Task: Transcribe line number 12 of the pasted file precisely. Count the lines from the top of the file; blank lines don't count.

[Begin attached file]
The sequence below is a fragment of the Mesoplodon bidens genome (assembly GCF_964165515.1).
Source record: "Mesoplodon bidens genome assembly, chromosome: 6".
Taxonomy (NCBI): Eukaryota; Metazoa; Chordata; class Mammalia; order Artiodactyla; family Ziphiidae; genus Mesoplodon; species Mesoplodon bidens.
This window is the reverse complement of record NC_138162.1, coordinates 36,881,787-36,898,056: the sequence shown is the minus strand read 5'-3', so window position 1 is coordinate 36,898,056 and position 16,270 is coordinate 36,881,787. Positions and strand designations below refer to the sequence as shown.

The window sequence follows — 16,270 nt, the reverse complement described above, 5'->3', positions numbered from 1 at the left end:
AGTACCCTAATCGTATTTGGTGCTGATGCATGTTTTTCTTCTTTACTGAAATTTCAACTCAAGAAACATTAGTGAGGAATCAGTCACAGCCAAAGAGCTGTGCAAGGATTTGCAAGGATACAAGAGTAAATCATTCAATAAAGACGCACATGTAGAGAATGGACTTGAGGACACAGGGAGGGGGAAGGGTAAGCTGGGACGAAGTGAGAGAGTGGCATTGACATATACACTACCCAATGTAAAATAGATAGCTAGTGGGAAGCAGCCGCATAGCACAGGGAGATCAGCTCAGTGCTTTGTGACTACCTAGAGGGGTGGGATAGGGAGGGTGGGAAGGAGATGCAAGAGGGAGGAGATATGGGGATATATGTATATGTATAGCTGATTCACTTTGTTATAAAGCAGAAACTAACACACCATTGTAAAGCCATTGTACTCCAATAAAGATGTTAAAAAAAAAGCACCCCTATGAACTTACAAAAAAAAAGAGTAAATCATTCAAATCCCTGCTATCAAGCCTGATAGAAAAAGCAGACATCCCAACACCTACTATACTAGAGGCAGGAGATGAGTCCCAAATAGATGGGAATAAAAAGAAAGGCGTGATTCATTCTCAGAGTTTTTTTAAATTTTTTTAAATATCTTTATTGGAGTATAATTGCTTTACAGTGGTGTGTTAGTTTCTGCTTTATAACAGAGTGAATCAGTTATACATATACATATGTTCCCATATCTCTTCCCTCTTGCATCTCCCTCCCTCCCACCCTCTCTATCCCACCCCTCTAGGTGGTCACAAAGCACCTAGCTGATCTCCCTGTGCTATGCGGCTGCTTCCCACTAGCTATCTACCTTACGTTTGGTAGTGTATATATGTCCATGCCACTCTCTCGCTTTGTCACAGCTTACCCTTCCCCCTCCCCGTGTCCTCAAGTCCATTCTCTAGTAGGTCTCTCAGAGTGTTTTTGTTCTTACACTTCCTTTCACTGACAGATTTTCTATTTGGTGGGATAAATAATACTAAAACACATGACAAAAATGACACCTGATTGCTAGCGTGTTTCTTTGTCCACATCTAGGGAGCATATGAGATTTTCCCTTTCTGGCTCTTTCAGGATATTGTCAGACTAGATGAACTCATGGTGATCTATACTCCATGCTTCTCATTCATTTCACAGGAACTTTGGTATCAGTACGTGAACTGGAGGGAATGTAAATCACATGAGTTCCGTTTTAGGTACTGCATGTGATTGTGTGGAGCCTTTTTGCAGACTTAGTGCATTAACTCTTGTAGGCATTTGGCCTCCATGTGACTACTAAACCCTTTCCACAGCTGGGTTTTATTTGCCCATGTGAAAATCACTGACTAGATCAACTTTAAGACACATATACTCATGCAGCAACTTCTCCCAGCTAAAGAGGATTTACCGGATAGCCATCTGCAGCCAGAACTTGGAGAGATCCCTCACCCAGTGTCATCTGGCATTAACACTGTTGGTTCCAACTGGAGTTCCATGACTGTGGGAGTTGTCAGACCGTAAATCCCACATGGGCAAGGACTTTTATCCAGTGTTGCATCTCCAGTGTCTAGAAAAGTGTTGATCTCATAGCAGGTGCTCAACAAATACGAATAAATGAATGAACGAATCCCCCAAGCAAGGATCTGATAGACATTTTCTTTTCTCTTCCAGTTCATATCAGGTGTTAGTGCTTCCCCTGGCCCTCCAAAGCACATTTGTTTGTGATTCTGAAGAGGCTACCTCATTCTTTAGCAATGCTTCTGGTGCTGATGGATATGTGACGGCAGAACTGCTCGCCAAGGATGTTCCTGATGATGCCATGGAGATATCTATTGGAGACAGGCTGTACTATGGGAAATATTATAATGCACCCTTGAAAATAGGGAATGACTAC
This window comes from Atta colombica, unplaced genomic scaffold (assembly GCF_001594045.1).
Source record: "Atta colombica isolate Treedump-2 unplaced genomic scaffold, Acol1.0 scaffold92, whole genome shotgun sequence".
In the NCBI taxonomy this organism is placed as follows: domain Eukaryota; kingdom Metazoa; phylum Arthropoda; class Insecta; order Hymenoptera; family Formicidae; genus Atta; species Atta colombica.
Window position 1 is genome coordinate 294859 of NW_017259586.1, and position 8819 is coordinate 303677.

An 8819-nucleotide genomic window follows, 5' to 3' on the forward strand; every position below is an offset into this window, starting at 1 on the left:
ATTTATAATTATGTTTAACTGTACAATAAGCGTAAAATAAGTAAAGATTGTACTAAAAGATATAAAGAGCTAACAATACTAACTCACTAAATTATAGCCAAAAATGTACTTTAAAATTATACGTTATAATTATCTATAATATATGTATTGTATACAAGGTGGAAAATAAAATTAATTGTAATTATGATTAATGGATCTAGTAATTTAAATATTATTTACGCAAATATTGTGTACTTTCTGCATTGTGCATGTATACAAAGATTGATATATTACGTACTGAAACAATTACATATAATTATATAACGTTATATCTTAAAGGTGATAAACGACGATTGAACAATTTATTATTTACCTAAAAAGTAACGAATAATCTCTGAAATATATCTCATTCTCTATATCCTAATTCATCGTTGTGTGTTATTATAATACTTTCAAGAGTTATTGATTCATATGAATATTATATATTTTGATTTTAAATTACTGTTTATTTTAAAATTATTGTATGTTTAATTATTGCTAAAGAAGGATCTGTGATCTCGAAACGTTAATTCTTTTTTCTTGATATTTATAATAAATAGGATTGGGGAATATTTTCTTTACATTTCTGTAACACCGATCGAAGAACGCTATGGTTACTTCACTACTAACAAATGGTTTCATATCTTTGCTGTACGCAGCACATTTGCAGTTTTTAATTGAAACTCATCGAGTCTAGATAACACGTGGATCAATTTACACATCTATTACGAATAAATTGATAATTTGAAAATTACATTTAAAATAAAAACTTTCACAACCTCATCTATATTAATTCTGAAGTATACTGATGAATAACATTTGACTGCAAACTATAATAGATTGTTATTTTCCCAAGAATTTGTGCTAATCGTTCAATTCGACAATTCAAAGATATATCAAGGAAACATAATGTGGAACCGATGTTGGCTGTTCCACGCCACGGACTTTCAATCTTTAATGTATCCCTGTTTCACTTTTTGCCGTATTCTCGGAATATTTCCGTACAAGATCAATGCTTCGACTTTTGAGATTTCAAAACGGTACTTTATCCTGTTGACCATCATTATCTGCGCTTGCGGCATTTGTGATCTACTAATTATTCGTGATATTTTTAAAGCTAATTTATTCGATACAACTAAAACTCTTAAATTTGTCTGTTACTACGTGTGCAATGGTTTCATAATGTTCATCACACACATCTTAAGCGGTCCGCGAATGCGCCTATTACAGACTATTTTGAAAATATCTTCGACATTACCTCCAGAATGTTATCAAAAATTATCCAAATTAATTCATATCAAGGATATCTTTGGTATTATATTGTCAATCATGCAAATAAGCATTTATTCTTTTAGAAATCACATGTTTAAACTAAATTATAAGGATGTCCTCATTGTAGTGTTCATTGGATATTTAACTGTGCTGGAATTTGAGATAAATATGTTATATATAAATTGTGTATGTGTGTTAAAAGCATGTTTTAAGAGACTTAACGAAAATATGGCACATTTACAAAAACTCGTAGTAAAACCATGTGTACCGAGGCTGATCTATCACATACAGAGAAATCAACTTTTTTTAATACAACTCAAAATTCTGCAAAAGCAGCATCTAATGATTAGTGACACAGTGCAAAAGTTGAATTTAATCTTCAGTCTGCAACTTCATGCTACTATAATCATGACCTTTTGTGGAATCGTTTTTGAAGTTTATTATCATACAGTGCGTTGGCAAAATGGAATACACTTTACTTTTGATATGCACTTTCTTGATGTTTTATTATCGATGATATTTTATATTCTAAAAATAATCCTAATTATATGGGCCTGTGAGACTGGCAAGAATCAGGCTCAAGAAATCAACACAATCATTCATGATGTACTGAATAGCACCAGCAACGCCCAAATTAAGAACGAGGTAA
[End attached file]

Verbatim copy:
ATTTATAATTATGTTTAACTGTACAATAAGCGTAAAATAAGTAAAGATTGTACTAAAAGATATAAAGAGCTAACAATACTAACTCACTAAATTATAGCCAAAAATGTACTTTAAAATTATACGTTATAATTATCTATAATATATGTATTGTATACAAGGTGGAAAATAAAATTAATTGTAATTATGATTAATGGATCTAGTAATTTAAATATTATTTACGCAAATATTGTGTACTTTCTGCATTGTGCATGTATACAAAGATTGATATATTACGTACTGAAACAATTACATATAATTATATAACGTTATATCTTAAAGGTGATAAACGACGATTGAACAATTTATTATTTACCTAAAAAGTAACGAATAATCTCTGAAATATATCTCATTCTCTATATCCTAATTCATCGTTGTGTGTTATTATAATACTTTCAAGAGTTATTGATTCATATGAATATTATATATTTTGATTTTAAATTACTGTTTATTTTAAAATTATTGTATGTTTAATTATTGCTAAAGAAGGATCTGTGATCTCGAAACGTTAATTCTTTTTTCTTGATATTTATAATAAATAGGATTGGGGAATATTTTCTTTACATTTCTGTAACACCGATCGAAGAACGCTATGGTTACTTCACTACTAACAAATGGTTTCATATCTTTGCTGTACGCAGCACATTTGCAGTTTTTAATTGAAACTCATCGAGTCTAGATAACACGTGGATCAATTTACACATCTATTACGAATAAATTGATAATTTGAAAATTACATTTAAAATAAAAACTTTCACAACCTCATCTATATTAATTCTGAAGTATACTGATGAATAACATTTGACTGCAAACTATAATAGATTGTTATTTTCCCAAGAATTTGTGCTAATCGTTCAATTCGACAATTCAAAGATATATCAAGGAAACATAATGTGGAACCGATGTTGGCTGTTCCACGCCACGGACTTTCAATCTTTAATGTATCCCTGTTTCACTTTTTGCCGTATTCTCGGAATATTTCCGTACAAGATCAATGCTTCGACTTTTGAGATTTCAAAACGGTACTTTATCCTGTTGACCATCATTATCTGCGCTTGCGGCATTTGTGATCTACTAATTATTCGTGATATTTTTAAAGCTAATTTATTCGATACAACTAAAACTCTTAAATTTGTCTGTTACTACGTGTGCAATGGTTTCATAATGTTCATCACACACATCTTAAGCGGTCCGCGAATGCGCCTATTACAGACTATTTTGAAAATATCTTCGACATTACCTCCAGAATGTTATCAAAAATTATCCAAATTAATTCATATCAAGGATATCTTTGGTATTATATTGTCAATCATGCAAATAAGCATTTATTCTTTTAGAAATCACATGTTTAAACTAAATTATAAGGATGTCCTCATTGTAGTGTTCATTGGATATTTAACTGTGCTGGAATTTGAGATAAATATGTTATATATAAATTGTGTATGTGTGTTAAAAGCATGTTTTAAGAGACTTAACGAAAATATGGCACATTTACAAAAACTCGTAGTAAAACCATGTGTACCGAGGCTGATCTATCACATACAGAGAAATCAACTTTTTTTAATACAACTCAAAATTCTGCAAAAGCAGCATCTAATGATTAGTGACACAGTGCAAAAGTTGAATTTAATCTTCAGTCTGCAACTTCATGCTACTATAATCATGACCTTTTGTGGAATCGTTTTTGAAGTTTATTATCATACAGTGCGTTGGCAAAATGGAATACACTTTACTTTTGATATGCACTTTCTTGATGTTTTATTATCGATGATATTTTATATTCTAAAAATAATCCTAATTATATGGGCCTGTGAGACTGGCAAGAATCAGGCTCAAGAAATCAACACAATCATTCATGATGTACTGAATAGCACCAGCAACGCCCAAATTAAGAACGAGGTAA